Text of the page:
There’s a reason, or at least a rationale, only male TSA agents can grope male passengers: That by keeping these types of intimate encounters between members of the same-sex, any risk of the activity becoming sexual is mitigated. It’s that same line of thinking that Urban Treatment Associates in Camden, New Jersey, uses in only allowing male staffers to work as urine monitors, where they watch recovering drug addicts pee into a cup and ensure they don’t use somebody else’s urine. Apparently that policy became all too complicated after the hiring of El’Jai Devoureau, who was born biologically female but lives as a man. The second day on the job, Devoureau was fired — only after, his discrimination lawsuit claims, his supervisor asked him if he is trans after hearing rumors.
Mr. Devoureau, 39, says he has identified himself as a man all his life. In 2006, after he began taking male hormones and had sex-change surgery, he adopted the name El’Jai (pronounced like L. J.). A new birth certificate issued by the State of Georgia identifies him as male, as does his New Jersey driver’s license, and the Social Security Administration made the change in its records. “As long as I’ve been a person, I’ve lived as a man,” he said in an interview. “At age 5, I did everything a boy did: I climbed trees, I played football, I played with trucks. Most of the people in my life, all they know is I’m male.”
Last June, Urban Treatment Associates in Camden hired Mr. Devoureau as a part-time urine monitor; his job was to make sure that people recovering from addiction did not substitute someone else’s urine for their own during regular drug testing. On his second day, he said, his boss said she had heard he was transgender. “I said I was male, and she asked if I had any surgeries,” he said. “I said that was private and I didn’t have to answer, and I was fired.” Calls to Urban Treatment were not returned. But after Mr. Devoureau made a complaint to the state’s Division on Civil Rights, the treatment center filed a response in January saying that Mr. Devoureau’s dismissal “was not motivated by, nor related in any way to, any discriminatory intention.”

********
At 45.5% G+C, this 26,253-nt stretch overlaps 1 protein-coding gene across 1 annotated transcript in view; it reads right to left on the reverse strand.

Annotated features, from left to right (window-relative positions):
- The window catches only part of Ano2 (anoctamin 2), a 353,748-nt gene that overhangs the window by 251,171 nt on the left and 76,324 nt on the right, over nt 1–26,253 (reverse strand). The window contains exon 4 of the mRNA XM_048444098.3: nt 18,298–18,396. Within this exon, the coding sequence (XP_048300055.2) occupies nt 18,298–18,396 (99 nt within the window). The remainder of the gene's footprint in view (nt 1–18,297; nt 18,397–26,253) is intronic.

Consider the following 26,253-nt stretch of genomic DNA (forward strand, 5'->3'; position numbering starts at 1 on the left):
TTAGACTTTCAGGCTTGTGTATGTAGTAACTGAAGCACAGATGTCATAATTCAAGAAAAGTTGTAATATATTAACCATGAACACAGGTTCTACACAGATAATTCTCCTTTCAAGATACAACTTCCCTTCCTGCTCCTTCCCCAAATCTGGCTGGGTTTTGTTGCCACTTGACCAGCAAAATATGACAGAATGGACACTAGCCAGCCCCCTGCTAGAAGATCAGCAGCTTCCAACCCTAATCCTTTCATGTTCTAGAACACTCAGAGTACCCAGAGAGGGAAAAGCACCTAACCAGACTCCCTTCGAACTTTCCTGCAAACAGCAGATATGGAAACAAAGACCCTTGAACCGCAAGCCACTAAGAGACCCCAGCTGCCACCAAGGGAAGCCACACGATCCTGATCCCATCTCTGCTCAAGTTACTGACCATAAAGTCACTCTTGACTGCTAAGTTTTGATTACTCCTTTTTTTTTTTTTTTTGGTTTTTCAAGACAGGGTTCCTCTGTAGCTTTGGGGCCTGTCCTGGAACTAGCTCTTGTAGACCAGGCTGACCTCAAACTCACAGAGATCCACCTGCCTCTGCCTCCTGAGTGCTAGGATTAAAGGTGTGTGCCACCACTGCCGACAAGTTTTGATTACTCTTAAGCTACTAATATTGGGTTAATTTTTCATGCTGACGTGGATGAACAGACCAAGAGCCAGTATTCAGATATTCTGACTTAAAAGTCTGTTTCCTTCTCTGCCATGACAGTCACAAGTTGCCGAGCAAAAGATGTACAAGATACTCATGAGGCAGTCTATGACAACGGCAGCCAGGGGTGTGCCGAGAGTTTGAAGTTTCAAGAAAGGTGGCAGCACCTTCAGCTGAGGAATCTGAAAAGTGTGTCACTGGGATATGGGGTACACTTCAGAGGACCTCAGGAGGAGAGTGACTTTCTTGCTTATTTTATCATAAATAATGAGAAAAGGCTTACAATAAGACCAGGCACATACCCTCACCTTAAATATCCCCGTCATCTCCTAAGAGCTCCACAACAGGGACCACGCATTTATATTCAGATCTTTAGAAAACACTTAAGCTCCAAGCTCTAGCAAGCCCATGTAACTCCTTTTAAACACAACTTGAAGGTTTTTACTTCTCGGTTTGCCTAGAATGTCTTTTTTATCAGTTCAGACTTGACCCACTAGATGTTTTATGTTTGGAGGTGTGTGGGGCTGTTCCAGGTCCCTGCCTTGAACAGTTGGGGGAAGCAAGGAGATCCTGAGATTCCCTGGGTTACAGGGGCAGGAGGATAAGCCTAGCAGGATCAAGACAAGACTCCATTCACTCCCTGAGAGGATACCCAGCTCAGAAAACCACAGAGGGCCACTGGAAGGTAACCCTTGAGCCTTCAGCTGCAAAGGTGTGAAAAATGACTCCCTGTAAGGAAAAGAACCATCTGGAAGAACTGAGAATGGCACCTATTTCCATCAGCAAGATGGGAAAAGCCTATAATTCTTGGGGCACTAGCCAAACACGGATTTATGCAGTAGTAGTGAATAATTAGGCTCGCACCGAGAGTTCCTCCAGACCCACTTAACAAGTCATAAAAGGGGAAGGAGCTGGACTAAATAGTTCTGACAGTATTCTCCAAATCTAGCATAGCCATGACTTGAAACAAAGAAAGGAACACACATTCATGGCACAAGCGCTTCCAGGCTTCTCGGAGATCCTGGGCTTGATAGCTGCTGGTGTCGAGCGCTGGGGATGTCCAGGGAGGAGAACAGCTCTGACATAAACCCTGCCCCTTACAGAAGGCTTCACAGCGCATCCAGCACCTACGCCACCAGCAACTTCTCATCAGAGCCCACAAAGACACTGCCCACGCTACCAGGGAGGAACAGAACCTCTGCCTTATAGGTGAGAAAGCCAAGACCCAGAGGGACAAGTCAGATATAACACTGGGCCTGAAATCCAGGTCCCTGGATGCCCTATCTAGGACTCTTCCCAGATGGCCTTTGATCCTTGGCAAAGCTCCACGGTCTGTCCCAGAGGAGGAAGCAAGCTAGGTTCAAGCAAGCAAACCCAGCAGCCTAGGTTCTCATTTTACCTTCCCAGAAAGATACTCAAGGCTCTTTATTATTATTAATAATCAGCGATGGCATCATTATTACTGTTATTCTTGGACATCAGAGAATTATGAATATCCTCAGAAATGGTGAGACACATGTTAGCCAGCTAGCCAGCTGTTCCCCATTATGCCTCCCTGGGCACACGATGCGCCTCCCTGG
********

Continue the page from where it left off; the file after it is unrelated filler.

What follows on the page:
Civil rights laws and court decisions allow limited cases of favoring one group over another, like giving preference to women for jobs as nurses in maternity wards. In its January filing, Urban Treatment said that firing Mr. Devoureau was legitimate, “since the sex of the employee engaged in that particular job position is a bona fide occupational qualification” — implying that Mr. Devoureau was not really a man.
In 2006, New Jersey added sexual orientation and gender identity to its list of protected classes of workers, though there is leniency given for just the type of jobs Devoureau held, where one’s gender can be a factor. But this is all so silly: Devoureau (whose first name is pronounced “El-Jay”) is a man. Sure, he had hormone therapy and gender reassignment surgery (the details of which he’s not revealing as yet), but the most crucial aspect of all of this is that he identifies and lives as a man. He has felt this way since he was a child. He is not, as some jerks might argue, some sexual pervert claiming to be another sex just to get a chance to look at penises during the workday. (We have no idea whether Devoureau is straight or gay, as if that matters.) He is just a guy trying to do his job, but was told he could not.